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Need help identifying a weed — The Grow Network Community
The test of a first-rate intelligence is the ability to hold two opposed ideas in mind at the same time and still retain the ability to function.

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Need help identifying a weed

shllnzlshllnzl Southwestern UtahPosts: 1,217 ✭✭✭✭

So far I have been unable to ID this. I have just been waiting for it to grow up and flower. (So many plant photos show just the flowers.)

The plants were unintended hitchhikers with a plant from Northern Idaho.

Thanks for any help.


Comments

  • JensJens Posts: 370 ✭✭✭

    @shllnzl I am afraid I am of not much help but from what I can tell there are at least two different plants in there.

    A pic with more details would be helpful e. g. Leaves up close. Is there some withe sap when you break a stem?

  • toreytorey Posts: 1,349 admin

    @shllnzl Are the leaves soft or fuzzy? Are they lighter underneath? It looks like the veining is off a central rib, is that correct?

  • Merin PorterMerin Porter Editorial Director Southwest Colorado (Zone 6a)Posts: 580 admin

    Agreed that a close-up pic would be helpful. From this distance (and with the caveat that I am not an expert at identifying plants!), my first thought would be that the little swirly plant on the bottom right looks kind of like a tiny dandelion, and the leaves on the plant on the bottom left look to me like something from the mint family. But again, it's a bit hard to see in there, and I know there are people on these forums who are more qualified to comment than I am!

    Oh, and, just a suggestion, I have that app called PlantSnap and like it. Might be worth trying here if you can get access to it?

  • LaurieLovesLearningLaurieLovesLearning Moderator Manitoba, Canada 🍁 zone 3, PrairiesPosts: 2,131 admin
  • shllnzlshllnzl Southwestern UtahPosts: 1,217 ✭✭✭✭

    I looked closer and there are at least 4 species of plants coming up in that pot. I took better photos of the two main types and saved them in a larger file size. The curved leaved plant has a white latex in stem.

    Thanks for the help. I will pursue plant apps.

    The smooth leaved plant looks like a mint but doesn't smell like one.

  • toreytorey Posts: 1,349 admin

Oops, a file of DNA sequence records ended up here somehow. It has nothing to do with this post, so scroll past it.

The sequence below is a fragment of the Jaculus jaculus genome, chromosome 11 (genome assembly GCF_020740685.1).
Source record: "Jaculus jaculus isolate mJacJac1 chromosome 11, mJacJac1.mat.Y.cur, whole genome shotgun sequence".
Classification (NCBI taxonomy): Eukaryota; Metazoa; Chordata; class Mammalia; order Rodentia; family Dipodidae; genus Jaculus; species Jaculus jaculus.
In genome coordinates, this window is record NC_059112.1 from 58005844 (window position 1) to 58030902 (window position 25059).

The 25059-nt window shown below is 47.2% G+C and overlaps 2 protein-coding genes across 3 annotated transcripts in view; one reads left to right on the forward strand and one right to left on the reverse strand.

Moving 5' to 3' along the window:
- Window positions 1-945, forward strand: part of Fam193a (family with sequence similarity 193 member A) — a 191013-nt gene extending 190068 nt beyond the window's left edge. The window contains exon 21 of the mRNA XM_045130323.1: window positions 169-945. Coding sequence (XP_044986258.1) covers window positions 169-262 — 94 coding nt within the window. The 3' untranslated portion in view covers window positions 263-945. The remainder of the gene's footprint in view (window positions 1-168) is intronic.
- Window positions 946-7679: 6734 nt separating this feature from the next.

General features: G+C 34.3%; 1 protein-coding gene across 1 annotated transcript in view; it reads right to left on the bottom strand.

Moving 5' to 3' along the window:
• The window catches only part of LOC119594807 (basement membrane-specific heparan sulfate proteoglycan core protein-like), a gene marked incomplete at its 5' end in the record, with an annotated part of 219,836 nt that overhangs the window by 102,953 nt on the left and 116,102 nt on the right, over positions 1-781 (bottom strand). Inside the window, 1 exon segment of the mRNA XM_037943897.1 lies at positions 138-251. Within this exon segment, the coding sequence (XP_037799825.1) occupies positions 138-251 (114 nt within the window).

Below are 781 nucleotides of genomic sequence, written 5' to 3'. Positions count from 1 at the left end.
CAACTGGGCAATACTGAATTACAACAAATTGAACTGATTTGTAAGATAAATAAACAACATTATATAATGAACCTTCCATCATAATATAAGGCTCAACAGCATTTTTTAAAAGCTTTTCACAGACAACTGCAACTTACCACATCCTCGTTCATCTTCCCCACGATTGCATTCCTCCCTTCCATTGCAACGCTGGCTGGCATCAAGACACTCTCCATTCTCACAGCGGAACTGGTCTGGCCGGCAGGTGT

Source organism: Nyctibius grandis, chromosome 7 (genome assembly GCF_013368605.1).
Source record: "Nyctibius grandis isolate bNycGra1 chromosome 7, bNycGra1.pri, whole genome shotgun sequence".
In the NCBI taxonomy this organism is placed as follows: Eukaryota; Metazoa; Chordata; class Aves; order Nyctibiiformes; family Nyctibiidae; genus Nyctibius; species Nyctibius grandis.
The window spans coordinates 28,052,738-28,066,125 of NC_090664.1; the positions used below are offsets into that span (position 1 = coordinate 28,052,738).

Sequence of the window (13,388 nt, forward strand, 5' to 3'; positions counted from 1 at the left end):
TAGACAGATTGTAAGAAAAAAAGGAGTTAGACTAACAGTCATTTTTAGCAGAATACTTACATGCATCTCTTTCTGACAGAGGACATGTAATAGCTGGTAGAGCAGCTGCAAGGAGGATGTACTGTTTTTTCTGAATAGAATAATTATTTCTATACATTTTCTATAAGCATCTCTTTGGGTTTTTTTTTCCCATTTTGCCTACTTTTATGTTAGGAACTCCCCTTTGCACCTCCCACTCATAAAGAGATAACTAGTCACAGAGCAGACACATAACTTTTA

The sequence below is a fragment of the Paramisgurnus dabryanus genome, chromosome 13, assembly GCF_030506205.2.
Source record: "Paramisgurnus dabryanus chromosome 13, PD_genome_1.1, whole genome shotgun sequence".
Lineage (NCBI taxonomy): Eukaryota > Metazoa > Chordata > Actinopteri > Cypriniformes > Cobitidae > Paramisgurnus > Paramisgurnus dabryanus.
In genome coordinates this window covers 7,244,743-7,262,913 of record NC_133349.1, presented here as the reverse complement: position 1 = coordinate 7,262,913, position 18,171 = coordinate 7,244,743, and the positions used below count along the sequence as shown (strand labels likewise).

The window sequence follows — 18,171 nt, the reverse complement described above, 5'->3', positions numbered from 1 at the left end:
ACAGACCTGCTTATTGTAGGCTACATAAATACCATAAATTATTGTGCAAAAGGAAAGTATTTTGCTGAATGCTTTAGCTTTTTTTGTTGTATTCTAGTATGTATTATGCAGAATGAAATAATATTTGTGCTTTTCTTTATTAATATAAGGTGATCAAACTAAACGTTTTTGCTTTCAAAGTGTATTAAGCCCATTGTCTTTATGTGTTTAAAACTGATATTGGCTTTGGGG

@shllnzl Much better close ups! Not a botanist but could the bottom one be burdock? Not sure about the first one. I'm sure I've seen it before but no idea where or what it was.

  • LaurieLovesLearningLaurieLovesLearning Moderator Manitoba, Canada 🍁 zone 3, PrairiesPosts: 2,131 admin

    @shllnzl I second possible burdock for pic #2. But, please be careful to find out what it is before using, as cocklebur is often confused with burdock and is toxic. Check out the differences through reliable ID sources.

    As I suggested before, iNaturalist could be of help. These pictures should be good enough to upload for ID.

  • Merin PorterMerin Porter Editorial Director Southwest Colorado (Zone 6a)Posts: 580 admin

    Yeah, seeing those closer I definitely wouldn't think either of them are what they looked like to me from far away. Please let us know what you determine! :)

  • JoetteJoette Posts: 17 ✭✭✭

    To determine if the first plant is a mint, check the stem. Mints have square stems.

  • LaurieLovesLearningLaurieLovesLearning Moderator Manitoba, Canada 🍁 zone 3, PrairiesPosts: 2,131 admin

    @shllnzl Did you ever ID those weeds? Did you see the discussion on weed ID sites? I don't know if California's will help, but it might!

    Please feel free to add any other sites that you find to that thread.

  • shllnzlshllnzl Southwestern UtahPosts: 1,217 ✭✭✭✭

    I never did ID these weeds and the plant in the bottom photo died. These pots were inherited from Idaho.

    Here is an update to the top photo.


  • toreytorey Posts: 1,349 admin

    Looks like something in the Boraginaceae family with those hairs on the stems. Are the leaves hairy, too? Maybe one of the many Pulmonaria species???

  • shllnzlshllnzl Southwestern UtahPosts: 1,217 ✭✭✭✭

    @torey Thanks for the suggestion. That family comes close, no exact match yet.

  • JoetteJoette Posts: 17 ✭✭✭

    It resembles Self heal, heal all, Prunella vulgaris ssp. lanceolata, prior to little purple flowers blooming.

  • FergFerg Currently United States, Appalachia. Previously Great Lakes, GNYMA, Germany.Posts: 127 ✭✭✭

    Prunella also has a square stem, if that helps...

  • shllnzlshllnzl Southwestern UtahPosts: 1,217 ✭✭✭✭

    @Ferg Oh, really close. The flowers look right, the leaves are not as long as photos I looked up. Hmmm.,,

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